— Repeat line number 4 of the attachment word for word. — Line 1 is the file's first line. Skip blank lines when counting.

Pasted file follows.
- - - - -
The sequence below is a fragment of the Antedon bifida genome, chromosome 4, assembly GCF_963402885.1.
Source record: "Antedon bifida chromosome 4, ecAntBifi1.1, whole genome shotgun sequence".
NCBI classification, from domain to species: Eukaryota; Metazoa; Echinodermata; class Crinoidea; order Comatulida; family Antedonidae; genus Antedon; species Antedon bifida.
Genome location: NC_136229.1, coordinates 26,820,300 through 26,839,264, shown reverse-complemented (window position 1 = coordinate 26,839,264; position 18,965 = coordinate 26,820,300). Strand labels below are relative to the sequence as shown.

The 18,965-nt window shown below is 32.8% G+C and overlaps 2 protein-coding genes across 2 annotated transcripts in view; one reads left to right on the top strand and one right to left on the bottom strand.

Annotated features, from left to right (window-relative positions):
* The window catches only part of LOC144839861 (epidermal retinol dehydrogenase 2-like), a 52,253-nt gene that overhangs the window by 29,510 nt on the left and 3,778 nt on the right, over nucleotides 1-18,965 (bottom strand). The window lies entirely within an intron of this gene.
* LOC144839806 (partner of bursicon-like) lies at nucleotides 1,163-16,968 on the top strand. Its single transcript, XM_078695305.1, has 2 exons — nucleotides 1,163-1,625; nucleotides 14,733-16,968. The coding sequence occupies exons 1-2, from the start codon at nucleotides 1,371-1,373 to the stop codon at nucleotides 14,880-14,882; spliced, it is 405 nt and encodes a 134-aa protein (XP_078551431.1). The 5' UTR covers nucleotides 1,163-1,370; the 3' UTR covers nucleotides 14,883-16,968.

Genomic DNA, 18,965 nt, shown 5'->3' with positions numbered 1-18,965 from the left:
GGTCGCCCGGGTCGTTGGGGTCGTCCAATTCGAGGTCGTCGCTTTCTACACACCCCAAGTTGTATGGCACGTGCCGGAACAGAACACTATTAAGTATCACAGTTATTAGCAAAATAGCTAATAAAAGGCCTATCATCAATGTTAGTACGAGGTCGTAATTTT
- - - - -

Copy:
Genome location: NC_136229.1, coordinates 26,820,300 through 26,839,264, shown reverse-complemented (window position 1 = coordinate 26,839,264; position 18,965 = coordinate 26,820,300). Strand labels below are relative to the sequence as shown.